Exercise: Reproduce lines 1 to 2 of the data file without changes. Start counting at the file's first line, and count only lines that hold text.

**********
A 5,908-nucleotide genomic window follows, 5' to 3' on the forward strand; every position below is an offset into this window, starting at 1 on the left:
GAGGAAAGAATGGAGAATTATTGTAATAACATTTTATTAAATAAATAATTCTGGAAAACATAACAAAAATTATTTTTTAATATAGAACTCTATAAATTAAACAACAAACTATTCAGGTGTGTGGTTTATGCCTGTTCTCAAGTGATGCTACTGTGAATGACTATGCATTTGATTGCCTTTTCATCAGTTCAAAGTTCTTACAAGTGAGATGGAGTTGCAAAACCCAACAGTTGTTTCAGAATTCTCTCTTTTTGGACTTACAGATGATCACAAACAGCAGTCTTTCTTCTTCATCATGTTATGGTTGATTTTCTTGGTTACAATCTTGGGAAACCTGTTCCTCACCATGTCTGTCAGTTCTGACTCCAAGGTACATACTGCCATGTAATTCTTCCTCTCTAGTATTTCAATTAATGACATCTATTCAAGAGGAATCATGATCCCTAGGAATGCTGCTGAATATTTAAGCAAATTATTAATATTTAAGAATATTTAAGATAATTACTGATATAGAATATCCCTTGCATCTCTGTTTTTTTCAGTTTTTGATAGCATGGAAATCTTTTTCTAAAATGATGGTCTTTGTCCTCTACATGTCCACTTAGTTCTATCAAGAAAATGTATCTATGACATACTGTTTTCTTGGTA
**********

A 5,908-nucleotide genomic window follows, 5' to 3' on the forward strand; every position below is an offset into this window, starting at 1 on the left:
GAGGAAAGAATGGAGAATTATTGTAATAACATTTTATTAAATAAATAATTCTGGAAAACATAACAAAAATTATTTTTTAATATAGAACTCTATAAATTAAACAACAAACTATTCAGGTGTGTGGTTTATGCCTGTTCTCAAGTGATGCTACTGTGAATGACTATGCATTTGATTGCCTTTTCATCAGTTCAAAGTTCTTACAAGTGAGATGGAGTTGCAAAACCCAACAGTTGTTTCAGAATTCTCTCTTTTTGGACTTACAGATGATCACAAACAGCAGTCTTTCTTCTTCATCATGTTATGGTTGATTTTCTTGGTTACAATCTTGGGAAACCTGTTCCTCACCATGTCTGTCAGTTCTGACTCCAAGGTACATACTGCCATGTAATTCTTCCTCTCTAGTATTTCAATTAATGACATCTATTCAAGAGGAATCATGATCCCTAGGAATGCTGCTGAATATTTAAGCAAATTATTAATATTTAAGAATATTTAAGATAATTACTGATATAGAATATCCCTTGCATCTCTGTTTTTTTCAGTTTTTGATAGCATGGAAATCTTTTTCTAAAATGATGGTCTTTGTCCTCTACATGTCCACTTAGTTCTATCAAGAAAATGTATCTATGACATACTGTTTTCTTGGTA